4. Liz, I think this is a good exercise, and I am glad that the #phdchat led you along this path. In a way, it reminds me of your doing what you are asking your participants to do, namely to tell their stories. Kudos for seeing how challenging this can be all around!!

    One question about how you described it; you mentioned you were drawing pictures about this. Do you literally mean you are “drawing pictures,” or do you mean you are metaphorically painting pictures with their stories to verbally illustrate what they as a group means?

    Keep up the great work, Liz. Nice to see your example here. Inspires me to keep up with my own blog (between the research itself!!).


  5. ailsa says:

    Im really enticed Liz. I like how you describe a need for enquiry.
    I dont have a problem with learning through drawing the maps of what happens, I wonder if you have considered looking at some actor networking on this, not that i have seen explicit drawing there, but because of the mapping out of changes and a tolerance if not high regard for demonstrating knowledge beyond straight prose.
    Would be interested to see if people who are limited in articulating how they feel about something might express it in other ways , so some visual ethnography could be considered.

  6. Bex Hewett says:

    As a non-expert Liz, I found your description easy to follow and understand. I like the points that you make about the application to practice/policy and how it links in with current affairs. Thinking with my PhD student hat on I wondered if you might want to add a sentence or two about your academic contribution – it might be obvious to someone who knows the topic I guess but I would be be interested to hear how this adds to the academic work in the area.

    Relaly interesting – you have inspired me!

  7. eLiz says:

    You could call it using diagrams, instead of drawing pictures.
    And would you in a future blog put up such a map, please because I can see things quicker with a good map than reading, especially when skim reading from a screen.

    I’m assuming you start your drawing by hand, and I find that seems to realise other ideas in me that I wouldn’t have the words for initially. You make that point when you say if you put up a map then you have to describe it, and that’s good, because then you’ve translated what you could see in a map into the words that others understand.

    BTW, I wouldn’t have had my PhD contribution breakthrough if I hadn’t drawn.

  8. lizit says:

    Thinking about those diagrams again, I guess I could have given a link to my wiki http://is.gd/iatvFE where I’ve the draft diagrams, with request for feedback.

    My first attempt to map this stuff was years ago when I was teaching T205 and trying to make sense of the journey we were on with my son.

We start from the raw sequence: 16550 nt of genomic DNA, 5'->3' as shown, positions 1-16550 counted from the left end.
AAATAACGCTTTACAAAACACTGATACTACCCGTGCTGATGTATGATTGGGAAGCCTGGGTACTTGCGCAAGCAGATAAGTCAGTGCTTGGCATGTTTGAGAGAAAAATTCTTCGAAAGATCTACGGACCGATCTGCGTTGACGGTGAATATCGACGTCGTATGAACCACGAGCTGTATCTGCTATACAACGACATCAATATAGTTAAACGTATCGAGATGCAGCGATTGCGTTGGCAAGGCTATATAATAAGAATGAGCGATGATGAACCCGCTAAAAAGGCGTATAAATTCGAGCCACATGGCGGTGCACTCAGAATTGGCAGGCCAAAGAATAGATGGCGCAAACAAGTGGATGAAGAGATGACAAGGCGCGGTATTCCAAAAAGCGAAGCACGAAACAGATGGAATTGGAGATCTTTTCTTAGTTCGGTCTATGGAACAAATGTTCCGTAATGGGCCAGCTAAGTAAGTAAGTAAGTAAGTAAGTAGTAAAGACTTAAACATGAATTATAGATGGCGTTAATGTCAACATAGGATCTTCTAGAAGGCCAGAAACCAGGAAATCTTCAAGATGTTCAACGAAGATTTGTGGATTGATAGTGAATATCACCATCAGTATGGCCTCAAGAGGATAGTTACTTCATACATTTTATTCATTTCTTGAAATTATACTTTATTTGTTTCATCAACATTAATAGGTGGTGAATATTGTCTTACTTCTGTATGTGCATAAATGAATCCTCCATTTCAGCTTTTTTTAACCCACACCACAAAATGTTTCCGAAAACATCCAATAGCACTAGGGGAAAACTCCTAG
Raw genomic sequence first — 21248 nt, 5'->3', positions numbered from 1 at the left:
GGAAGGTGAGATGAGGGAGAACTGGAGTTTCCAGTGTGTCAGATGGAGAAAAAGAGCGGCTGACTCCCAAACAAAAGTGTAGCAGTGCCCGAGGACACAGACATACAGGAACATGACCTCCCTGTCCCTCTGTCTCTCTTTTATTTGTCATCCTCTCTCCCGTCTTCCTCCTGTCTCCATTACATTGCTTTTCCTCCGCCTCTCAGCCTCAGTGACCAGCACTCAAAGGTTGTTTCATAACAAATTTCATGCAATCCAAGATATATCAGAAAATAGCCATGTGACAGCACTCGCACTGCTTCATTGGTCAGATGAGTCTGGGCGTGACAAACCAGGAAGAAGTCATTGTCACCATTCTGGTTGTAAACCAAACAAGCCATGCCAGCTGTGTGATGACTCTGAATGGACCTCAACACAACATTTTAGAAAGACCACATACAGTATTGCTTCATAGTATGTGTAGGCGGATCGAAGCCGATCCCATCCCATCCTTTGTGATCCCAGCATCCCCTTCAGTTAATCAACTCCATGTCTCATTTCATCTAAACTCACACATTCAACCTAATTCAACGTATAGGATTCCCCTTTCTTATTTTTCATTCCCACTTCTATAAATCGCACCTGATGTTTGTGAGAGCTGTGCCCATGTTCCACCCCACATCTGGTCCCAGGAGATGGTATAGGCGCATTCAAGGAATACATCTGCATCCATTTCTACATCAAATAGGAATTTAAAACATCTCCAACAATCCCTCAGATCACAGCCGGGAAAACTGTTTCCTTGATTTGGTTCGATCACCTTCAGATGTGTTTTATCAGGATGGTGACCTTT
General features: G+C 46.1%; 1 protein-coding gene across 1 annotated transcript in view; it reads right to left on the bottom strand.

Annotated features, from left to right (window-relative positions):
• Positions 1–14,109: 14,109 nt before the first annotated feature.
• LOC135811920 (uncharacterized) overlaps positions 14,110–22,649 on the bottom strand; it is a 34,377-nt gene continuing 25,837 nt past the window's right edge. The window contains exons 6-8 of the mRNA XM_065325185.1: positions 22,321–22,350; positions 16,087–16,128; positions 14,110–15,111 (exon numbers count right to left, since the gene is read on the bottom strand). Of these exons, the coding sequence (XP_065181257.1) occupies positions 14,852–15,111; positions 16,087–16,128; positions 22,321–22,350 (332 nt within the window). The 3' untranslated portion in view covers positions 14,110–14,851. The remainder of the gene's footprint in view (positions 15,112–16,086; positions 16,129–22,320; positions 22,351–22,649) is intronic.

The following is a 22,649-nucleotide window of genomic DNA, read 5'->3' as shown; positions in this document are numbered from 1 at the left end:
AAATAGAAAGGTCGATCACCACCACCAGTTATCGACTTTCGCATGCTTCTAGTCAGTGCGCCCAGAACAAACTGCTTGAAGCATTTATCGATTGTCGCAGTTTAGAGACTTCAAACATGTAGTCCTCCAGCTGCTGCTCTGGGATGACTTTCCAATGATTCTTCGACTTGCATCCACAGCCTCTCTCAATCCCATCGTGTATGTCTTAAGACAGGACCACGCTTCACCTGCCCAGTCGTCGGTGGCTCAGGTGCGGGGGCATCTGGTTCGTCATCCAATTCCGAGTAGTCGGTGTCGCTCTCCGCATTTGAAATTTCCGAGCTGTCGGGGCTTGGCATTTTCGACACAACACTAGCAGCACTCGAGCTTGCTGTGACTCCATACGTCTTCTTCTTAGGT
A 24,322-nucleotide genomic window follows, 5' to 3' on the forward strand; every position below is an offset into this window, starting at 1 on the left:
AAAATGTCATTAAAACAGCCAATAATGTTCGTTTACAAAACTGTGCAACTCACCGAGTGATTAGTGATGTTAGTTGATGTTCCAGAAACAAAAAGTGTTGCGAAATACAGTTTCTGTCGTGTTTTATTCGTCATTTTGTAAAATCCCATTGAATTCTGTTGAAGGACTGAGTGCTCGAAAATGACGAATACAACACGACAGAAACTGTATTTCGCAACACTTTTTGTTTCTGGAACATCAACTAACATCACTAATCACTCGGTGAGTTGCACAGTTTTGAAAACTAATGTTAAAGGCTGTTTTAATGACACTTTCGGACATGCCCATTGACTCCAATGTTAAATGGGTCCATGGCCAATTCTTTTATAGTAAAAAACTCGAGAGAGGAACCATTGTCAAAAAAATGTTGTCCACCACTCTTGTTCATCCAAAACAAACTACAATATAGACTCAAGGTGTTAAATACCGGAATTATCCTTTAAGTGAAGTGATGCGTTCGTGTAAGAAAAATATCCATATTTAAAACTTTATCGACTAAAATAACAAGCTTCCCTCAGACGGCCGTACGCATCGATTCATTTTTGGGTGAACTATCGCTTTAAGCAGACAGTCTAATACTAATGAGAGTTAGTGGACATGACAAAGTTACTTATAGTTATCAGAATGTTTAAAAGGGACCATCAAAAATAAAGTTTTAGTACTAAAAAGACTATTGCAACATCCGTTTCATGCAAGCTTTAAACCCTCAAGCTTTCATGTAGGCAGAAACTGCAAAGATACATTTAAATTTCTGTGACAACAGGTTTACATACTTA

9. Ariana says:

    Great idea to write your reserach in plain English! I always thought that you were using Second Life for the research but it appears not. I notice that you say you are drawing diagrams. So am I correct in assuming you are taking a Systems Thinking approach?

  10. lizit says:

    Hi Ariana – SL slipped off the agenda some time back – this blog explains all http://lizit.me.uk/2011/04/04/progress-check/.

    I am doing some mapping, but not exactly using a systems approach – you can see the diagrams here http://is.gd/iatvFE – the main methodology is narrative enquiry, but the mapping contextualises the domain (moving out of plain English!)

    How is your work going?

  11. Jenna says:

    Hi Liz, great post, what a good idea to do this…I am going to recommend writing research in plain English to everyone now as I got loads out of this. I think your post above is really clear. Agree with the comment about ‘adversarial’. I’d really like to see some of your pictures to put them in context for me…I really like hearing about new, innovative and practical research methods being used.

    Jenna 🙂

  12. Zb says:


    First of all, I found your research quite challanging. The factor that seems to make it even more challanging is that you are going to present the system changes afterwards.

    Secondly, I enjoyed reading your explanation. In terms of English it seems to be clear and straightforward. The only thing I seemed to find missing was the explanation of your individual work towards this research. Perhaps it is because of a stage of this project. In future you might want to say more about yourself, your techniquest, approach, tools etc. It is just a though.

    PS> I have written twice as much portion of text as you can see now before but it’s been erased due to missing email address :/ so this is just a shorter version of my message ;p